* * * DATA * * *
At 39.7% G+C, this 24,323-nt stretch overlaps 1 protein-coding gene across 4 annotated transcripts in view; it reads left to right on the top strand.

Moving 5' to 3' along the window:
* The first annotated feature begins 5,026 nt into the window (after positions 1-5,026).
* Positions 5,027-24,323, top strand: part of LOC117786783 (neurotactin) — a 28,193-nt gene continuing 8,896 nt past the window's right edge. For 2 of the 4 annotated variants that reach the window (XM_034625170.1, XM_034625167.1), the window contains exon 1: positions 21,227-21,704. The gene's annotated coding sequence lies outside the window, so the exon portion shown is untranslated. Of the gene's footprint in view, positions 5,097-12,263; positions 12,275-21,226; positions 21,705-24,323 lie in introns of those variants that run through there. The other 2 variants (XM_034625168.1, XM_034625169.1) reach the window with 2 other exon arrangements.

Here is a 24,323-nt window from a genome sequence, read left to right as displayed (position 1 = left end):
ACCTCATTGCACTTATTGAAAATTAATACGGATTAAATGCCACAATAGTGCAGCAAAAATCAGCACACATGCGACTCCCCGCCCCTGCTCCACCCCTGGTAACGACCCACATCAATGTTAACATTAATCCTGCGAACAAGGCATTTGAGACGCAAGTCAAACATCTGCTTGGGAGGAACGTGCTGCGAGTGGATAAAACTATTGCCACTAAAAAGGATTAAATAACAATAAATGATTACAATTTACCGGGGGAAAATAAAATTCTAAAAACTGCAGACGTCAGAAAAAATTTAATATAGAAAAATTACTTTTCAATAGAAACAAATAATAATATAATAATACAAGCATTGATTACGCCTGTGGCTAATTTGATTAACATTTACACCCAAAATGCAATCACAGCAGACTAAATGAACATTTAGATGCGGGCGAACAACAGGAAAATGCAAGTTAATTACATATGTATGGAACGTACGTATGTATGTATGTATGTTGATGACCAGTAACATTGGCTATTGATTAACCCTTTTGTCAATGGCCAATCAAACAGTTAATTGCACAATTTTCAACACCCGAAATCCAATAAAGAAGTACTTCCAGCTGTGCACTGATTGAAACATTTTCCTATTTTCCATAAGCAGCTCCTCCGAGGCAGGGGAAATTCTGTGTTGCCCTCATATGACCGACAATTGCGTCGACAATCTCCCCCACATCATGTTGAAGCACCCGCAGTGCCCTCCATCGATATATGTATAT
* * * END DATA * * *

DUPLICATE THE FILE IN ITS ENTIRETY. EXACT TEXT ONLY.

At 39.7% G+C, this 24,323-nt stretch overlaps 1 protein-coding gene across 4 annotated transcripts in view; it reads left to right on the top strand.

Moving 5' to 3' along the window:
* The first annotated feature begins 5,026 nt into the window (after positions 1-5,026).
* Positions 5,027-24,323, top strand: part of LOC117786783 (neurotactin) — a 28,193-nt gene continuing 8,896 nt past the window's right edge. For 2 of the 4 annotated variants that reach the window (XM_034625170.1, XM_034625167.1), the window contains exon 1: positions 21,227-21,704. The gene's annotated coding sequence lies outside the window, so the exon portion shown is untranslated. Of the gene's footprint in view, positions 5,097-12,263; positions 12,275-21,226; positions 21,705-24,323 lie in introns of those variants that run through there. The other 2 variants (XM_034625168.1, XM_034625169.1) reach the window with 2 other exon arrangements.

Here is a 24,323-nt window from a genome sequence, read left to right as displayed (position 1 = left end):
ACCTCATTGCACTTATTGAAAATTAATACGGATTAAATGCCACAATAGTGCAGCAAAAATCAGCACACATGCGACTCCCCGCCCCTGCTCCACCCCTGGTAACGACCCACATCAATGTTAACATTAATCCTGCGAACAAGGCATTTGAGACGCAAGTCAAACATCTGCTTGGGAGGAACGTGCTGCGAGTGGATAAAACTATTGCCACTAAAAAGGATTAAATAACAATAAATGATTACAATTTACCGGGGGAAAATAAAATTCTAAAAACTGCAGACGTCAGAAAAAATTTAATATAGAAAAATTACTTTTCAATAGAAACAAATAATAATATAATAATACAAGCATTGATTACGCCTGTGGCTAATTTGATTAACATTTACACCCAAAATGCAATCACAGCAGACTAAATGAACATTTAGATGCGGGCGAACAACAGGAAAATGCAAGTTAATTACATATGTATGGAACGTACGTATGTATGTATGTATGTTGATGACCAGTAACATTGGCTATTGATTAACCCTTTTGTCAATGGCCAATCAAACAGTTAATTGCACAATTTTCAACACCCGAAATCCAATAAAGAAGTACTTCCAGCTGTGCACTGATTGAAACATTTTCCTATTTTCCATAAGCAGCTCCTCCGAGGCAGGGGAAATTCTGTGTTGCCCTCATATGACCGACAATTGCGTCGACAATCTCCCCCACATCATGTTGAAGCACCCGCAGTGCCCTCCATCGATATATGTATAT